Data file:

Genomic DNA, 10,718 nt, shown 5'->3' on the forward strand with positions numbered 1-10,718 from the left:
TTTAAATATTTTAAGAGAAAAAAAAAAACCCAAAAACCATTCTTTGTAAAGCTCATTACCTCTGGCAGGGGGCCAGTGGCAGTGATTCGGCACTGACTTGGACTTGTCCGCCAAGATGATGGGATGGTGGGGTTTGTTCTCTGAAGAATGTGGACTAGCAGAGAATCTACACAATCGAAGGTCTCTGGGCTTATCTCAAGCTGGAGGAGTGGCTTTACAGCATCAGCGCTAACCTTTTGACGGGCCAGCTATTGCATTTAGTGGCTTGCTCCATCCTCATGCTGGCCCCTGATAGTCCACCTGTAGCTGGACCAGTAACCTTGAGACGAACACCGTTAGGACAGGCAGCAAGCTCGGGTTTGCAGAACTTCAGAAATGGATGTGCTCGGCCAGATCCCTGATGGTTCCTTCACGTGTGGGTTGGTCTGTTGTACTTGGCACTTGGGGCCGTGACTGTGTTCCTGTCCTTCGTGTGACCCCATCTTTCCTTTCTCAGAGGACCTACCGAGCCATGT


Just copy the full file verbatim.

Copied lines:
Genomic DNA, 10,718 nt, shown 5'->3' on the forward strand with positions numbered 1-10,718 from the left:
TTTAAATATTTTAAGAGAAAAAAAAAAACCCAAAAACCATTCTTTGTAAAGCTCATTACCTCTGGCAGGGGGCCAGTGGCAGTGATTCGGCACTGACTTGGACTTGTCCGCCAAGATGATGGGATGGTGGGGTTTGTTCTCTGAAGAATGTGGACTAGCAGAGAATCTACACAATCGAAGGTCTCTGGGCTTATCTCAAGCTGGAGGAGTGGCTTTACAGCATCAGCGCTAACCTTTTGACGGGCCAGCTATTGCATTTAGTGGCTTGCTCCATCCTCATGCTGGCCCCTGATAGTCCACCTGTAGCTGGACCAGTAACCTTGAGACGAACACCGTTAGGACAGGCAGCAAGCTCGGGTTTGCAGAACTTCAGAAATGGATGTGCTCGGCCAGATCCCTGATGGTTCCTTCACGTGTGGGTTGGTCTGTTGTACTTGGCACTTGGGGCCGTGACTGTGTTCCTGTCCTTCGTGTGACCCCATCTTTCCTTTCTCAGAGGACCTACCGAGCCATGT